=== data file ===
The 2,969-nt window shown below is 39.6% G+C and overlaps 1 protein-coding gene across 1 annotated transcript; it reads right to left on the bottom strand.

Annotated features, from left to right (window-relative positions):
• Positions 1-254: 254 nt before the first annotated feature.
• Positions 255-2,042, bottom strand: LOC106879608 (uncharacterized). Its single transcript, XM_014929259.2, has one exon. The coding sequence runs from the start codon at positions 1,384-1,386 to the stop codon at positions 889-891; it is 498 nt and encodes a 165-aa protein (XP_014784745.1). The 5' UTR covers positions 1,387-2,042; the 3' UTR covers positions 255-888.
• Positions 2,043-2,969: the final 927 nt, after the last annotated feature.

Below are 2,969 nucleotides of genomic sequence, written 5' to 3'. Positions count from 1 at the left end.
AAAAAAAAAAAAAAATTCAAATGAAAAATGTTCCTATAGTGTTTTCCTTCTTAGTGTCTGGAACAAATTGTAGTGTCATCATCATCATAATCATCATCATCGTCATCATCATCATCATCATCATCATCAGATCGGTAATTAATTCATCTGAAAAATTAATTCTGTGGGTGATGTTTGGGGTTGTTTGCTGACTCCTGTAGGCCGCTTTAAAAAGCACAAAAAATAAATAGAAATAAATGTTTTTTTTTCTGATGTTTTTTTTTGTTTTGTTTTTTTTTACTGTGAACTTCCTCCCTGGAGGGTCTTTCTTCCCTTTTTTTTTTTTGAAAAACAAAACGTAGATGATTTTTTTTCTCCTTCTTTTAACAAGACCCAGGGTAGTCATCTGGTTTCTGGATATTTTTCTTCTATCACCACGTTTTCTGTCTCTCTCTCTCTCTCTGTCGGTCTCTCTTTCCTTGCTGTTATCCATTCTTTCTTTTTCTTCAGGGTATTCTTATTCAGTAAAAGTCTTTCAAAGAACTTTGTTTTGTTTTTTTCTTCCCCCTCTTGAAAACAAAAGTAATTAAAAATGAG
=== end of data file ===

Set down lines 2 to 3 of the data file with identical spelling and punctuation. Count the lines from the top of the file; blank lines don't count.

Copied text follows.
Annotated features, from left to right (window-relative positions):
• Positions 1-254: 254 nt before the first annotated feature.